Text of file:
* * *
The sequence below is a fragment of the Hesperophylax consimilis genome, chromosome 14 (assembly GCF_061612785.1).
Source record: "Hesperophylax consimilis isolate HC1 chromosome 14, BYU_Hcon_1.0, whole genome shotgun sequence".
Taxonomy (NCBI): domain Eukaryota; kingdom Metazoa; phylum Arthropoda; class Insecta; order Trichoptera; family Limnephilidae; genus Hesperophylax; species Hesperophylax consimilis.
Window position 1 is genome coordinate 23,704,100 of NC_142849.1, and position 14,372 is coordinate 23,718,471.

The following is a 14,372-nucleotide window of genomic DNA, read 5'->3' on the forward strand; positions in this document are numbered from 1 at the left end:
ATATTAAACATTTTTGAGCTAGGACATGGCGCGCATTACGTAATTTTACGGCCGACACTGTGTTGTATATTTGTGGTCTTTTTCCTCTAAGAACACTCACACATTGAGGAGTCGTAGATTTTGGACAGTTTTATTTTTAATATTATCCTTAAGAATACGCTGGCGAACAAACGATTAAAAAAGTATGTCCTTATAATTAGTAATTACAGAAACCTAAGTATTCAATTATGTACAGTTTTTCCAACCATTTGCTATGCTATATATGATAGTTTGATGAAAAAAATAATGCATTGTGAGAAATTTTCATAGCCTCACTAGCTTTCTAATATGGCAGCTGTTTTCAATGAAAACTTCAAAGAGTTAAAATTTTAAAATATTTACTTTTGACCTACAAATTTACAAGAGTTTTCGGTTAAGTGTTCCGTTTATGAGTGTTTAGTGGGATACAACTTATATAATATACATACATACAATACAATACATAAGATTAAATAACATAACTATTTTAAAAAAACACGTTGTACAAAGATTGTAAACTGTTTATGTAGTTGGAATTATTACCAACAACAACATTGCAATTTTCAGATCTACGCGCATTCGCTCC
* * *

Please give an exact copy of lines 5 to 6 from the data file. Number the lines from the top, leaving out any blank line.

The following is a 14,372-nucleotide window of genomic DNA, read 5'->3' on the forward strand; positions in this document are numbered from 1 at the left end:
ATATTAAACATTTTTGAGCTAGGACATGGCGCGCATTACGTAATTTTACGGCCGACACTGTGTTGTATATTTGTGGTCTTTTTCCTCTAAGAACACTCACACATTGAGGAGTCGTAGATTTTGGACAGTTTTATTTTTAATATTATCCTTAAGAATACGCTGGCGAACAAACGATTAAAAAAGTATGTCCTTATAATTAGTAATTACAGAAACCTAAGTATTCAATTATGTACAGTTTTTCCAACCATTTGCTATGCTATATATGATAGTTTGATGAAAAAAATAATGCATTGTGAGAAATTTTCATAGCCTCACTAGCTTTCTAATATGGCAGCTGTTTTCAATGAAAACTTCAAAGAGTTAAAATTTTAAAATATTTACTTTTGACCTACAAATTTACAAGAGTTTTCGGTTAAGTGTTCCGTTTATGAGTGTTTAGTGGGATACAACTTATATAATATACATACATACAATACAATACATAAGATTAAATAACATAACTATTTTAAAAAAACACGTTGTACAAAGATTGTAAACTGTTTATGTAGTTGGAATTATTACCAACAACAACATTGCAATTTTCAGATCTACGCGCATTCGCTCC